Instead of risking giving away too much of Amy and Michael’s story, we’re going to do things a little different and list the things we love so dearly about this film: the warm and descriptive narrative Martin Frith lays out during the small intimate ceremony in the Graydon Hall carriage house, Amy getting ready in her beautiful, art-filled family home, Amy and Michael’s touching first look, Blush and Bloom’s florals prettying everything up, and the couple’s moody, heart-felt first dance on the Graydon manor steps.
If you’ve managed to make it to this point, we won’t hold you up any longer. Hit play and take it all in!
As Allie mentions in this film, in the NHL, the off-season is the only time you can really count on for non-hockey-related endeavours. She was referring to the one time of year that Cody could realistically propose, but it’s something we’ve learned from NHL weddings: you meet the couple in the off-season and you don’t see them again until the following off-season just a couple of weeks before the wedding and amidst the player’s strict training schedule.
Allie and Cody first met at their summer camp, Muskoka Woods, when they were just kids. The camp itself is just a short boat ride away from their cottage, so from our first meeting, we always talked about revisiting it with them and doing some of their favourite activities on the water. As amazing as this all sounded, finding a time to head up to Muskoka proved almost impossible between Cody’s training and the crazy weather leading up to each shoot. After a couple of cancellations, we nailed a date just a week and a half before the wedding day and decided we’d make it work regardless. continue reading
You’d be hard pressed to find a moment in which Carly and Mike aren’t blissfully laughing. It’s true — almost every shot in this film features a smile or laugh from either or both of them. That light-hearted energy lends itself to create a beautifully touching film. Just like their wedding day, Carly and Mike’s story is simply about celebrating their love and the people who stand by their sides supporting them. continue reading
One question we get asked by a lot of couples, planners, and other wedding videographers is how we adapt our style to non-English-speaking weddings where the language barriers could affect what we shoot and, ultimately, the story being told. This probably comes from the fact that, in 6 years, we’ve been happy to be the wedding cinematographers for many different cultural celebrations across Toronto; from Chinese to Indian, Sri Lankan, Persian, Korean, Jewish, Greek, Italian, etc.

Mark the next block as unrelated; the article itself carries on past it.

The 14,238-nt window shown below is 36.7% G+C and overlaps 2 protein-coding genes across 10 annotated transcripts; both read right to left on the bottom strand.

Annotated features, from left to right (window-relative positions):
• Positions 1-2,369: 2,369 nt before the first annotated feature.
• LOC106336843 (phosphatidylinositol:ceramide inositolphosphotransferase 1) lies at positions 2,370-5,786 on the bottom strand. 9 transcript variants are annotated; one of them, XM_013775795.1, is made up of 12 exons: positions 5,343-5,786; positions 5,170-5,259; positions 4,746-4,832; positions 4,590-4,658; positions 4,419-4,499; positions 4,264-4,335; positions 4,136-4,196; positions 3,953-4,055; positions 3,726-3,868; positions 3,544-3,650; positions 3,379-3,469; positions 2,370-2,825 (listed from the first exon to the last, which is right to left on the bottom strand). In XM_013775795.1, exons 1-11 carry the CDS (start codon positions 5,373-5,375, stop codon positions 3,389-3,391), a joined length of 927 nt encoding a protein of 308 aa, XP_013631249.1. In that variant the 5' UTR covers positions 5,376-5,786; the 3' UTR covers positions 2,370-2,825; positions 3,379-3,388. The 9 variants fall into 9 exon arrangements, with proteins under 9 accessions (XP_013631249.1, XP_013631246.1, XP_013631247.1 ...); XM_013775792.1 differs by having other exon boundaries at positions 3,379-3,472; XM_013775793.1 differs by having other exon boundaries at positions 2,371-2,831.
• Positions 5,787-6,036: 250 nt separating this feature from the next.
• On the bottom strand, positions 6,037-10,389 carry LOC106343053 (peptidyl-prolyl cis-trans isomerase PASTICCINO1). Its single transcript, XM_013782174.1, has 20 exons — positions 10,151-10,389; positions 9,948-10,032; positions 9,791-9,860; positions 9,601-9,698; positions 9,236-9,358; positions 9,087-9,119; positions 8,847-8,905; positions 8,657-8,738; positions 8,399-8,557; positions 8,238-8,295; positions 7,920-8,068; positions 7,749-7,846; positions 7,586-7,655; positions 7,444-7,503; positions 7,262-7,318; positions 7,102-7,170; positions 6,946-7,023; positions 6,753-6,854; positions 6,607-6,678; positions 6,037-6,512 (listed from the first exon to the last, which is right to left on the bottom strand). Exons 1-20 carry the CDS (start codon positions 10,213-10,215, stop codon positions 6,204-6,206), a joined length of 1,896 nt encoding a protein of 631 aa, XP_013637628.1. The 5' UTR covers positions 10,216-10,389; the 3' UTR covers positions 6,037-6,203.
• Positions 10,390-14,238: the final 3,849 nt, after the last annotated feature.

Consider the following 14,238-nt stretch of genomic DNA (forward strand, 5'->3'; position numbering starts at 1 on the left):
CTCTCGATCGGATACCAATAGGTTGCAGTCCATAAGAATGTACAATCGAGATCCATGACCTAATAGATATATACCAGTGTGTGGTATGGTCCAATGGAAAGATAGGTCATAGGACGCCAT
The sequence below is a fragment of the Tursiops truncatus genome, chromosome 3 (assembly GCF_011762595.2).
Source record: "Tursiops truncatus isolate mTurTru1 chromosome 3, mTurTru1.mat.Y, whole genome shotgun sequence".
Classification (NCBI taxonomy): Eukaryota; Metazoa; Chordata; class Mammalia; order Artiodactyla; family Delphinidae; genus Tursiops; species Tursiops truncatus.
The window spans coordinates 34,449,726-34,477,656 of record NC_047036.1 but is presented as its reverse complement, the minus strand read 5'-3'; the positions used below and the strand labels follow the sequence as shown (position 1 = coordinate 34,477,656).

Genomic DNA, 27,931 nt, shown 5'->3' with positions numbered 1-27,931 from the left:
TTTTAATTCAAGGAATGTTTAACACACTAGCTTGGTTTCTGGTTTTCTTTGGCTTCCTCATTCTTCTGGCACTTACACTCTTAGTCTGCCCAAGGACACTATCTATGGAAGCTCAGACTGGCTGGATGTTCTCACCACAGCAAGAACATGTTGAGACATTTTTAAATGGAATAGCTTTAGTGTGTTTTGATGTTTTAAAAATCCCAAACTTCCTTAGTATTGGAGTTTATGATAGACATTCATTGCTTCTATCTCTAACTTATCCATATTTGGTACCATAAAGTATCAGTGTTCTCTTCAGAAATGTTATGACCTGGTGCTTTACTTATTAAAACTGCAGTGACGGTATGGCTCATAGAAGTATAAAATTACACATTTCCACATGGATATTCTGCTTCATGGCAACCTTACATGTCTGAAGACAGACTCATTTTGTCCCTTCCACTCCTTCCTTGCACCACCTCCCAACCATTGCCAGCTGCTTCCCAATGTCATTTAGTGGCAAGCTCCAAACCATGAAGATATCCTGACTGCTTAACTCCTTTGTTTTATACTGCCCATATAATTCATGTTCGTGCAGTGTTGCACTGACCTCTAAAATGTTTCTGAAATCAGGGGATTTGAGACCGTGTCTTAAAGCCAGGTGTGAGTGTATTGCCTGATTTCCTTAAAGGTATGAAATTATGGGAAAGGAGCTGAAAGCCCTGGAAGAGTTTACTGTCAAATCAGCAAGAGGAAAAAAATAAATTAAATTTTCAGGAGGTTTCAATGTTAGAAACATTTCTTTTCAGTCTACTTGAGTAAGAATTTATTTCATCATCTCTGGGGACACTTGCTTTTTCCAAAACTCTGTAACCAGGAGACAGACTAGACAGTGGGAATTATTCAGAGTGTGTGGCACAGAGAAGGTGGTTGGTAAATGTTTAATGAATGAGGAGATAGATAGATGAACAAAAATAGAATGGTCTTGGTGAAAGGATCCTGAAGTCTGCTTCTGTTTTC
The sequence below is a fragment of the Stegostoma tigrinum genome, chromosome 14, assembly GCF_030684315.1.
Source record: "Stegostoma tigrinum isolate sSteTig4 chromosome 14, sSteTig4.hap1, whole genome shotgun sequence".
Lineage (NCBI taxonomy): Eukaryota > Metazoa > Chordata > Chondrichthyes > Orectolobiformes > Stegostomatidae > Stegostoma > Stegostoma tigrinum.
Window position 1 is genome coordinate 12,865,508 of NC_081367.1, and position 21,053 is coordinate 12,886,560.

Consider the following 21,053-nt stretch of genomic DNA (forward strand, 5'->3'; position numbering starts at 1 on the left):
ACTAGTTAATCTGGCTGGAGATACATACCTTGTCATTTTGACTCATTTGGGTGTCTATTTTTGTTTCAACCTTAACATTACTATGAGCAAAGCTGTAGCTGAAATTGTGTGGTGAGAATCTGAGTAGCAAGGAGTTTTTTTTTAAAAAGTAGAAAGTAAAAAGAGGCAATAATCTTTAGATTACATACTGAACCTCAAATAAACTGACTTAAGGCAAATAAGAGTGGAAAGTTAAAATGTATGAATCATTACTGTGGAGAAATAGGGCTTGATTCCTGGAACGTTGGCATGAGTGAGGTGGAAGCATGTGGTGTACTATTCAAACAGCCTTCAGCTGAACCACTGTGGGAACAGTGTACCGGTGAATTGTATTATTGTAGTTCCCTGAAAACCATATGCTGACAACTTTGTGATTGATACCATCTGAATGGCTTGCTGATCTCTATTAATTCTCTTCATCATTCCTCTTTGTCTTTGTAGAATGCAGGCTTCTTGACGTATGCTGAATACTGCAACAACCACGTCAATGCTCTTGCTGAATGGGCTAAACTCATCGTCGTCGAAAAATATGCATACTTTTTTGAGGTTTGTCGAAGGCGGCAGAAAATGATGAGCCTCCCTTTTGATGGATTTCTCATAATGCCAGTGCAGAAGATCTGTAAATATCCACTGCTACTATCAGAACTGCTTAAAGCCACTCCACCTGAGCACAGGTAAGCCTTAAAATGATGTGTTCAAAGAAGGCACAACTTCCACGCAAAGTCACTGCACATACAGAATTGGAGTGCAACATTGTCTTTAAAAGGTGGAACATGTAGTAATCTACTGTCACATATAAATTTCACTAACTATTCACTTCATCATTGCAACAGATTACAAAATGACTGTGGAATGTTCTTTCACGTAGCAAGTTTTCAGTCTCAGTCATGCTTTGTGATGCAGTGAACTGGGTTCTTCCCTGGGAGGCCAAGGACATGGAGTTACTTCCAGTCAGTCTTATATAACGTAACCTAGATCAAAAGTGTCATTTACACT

So how do we know what to focus on when a speech or moment is unfolding in front of us in a language we don’t understand? It’s actually very easy. Emotions, tone and body language are all universal. You can easily tell what parts of a speech are important just by the way the words are spoken, by the facial expressions of those who are being addressed, by the way the mood in a room changes from quiet to vibrant or vice versa. By picking up on these subtle cues, we can quickly identify what to focus on and shoot all the elements we need to put together a couple’s story. This was the case for Sisi and William’s wedding day, where almost everything but the ceremony was in Chinese, and whose story and traditions were largely influenced by Chinese culture. continue reading
Veronica and Derek’s barn wedding was a beautifully rustic celebration that fully took advantage of the Cambium Farms’ picturesque grounds. Veronica and the girls spent the morning decorating the carriage house and getting ready in the farmhouse before meeting Derek in the afternoon for their peaceful ceremony along the trees that line Cambium’s back field. Together as husband and wife, Veronica and Derek partied the night away with their friends and family under the unexposed beams and dangling lights of the centuries-old barn. continue reading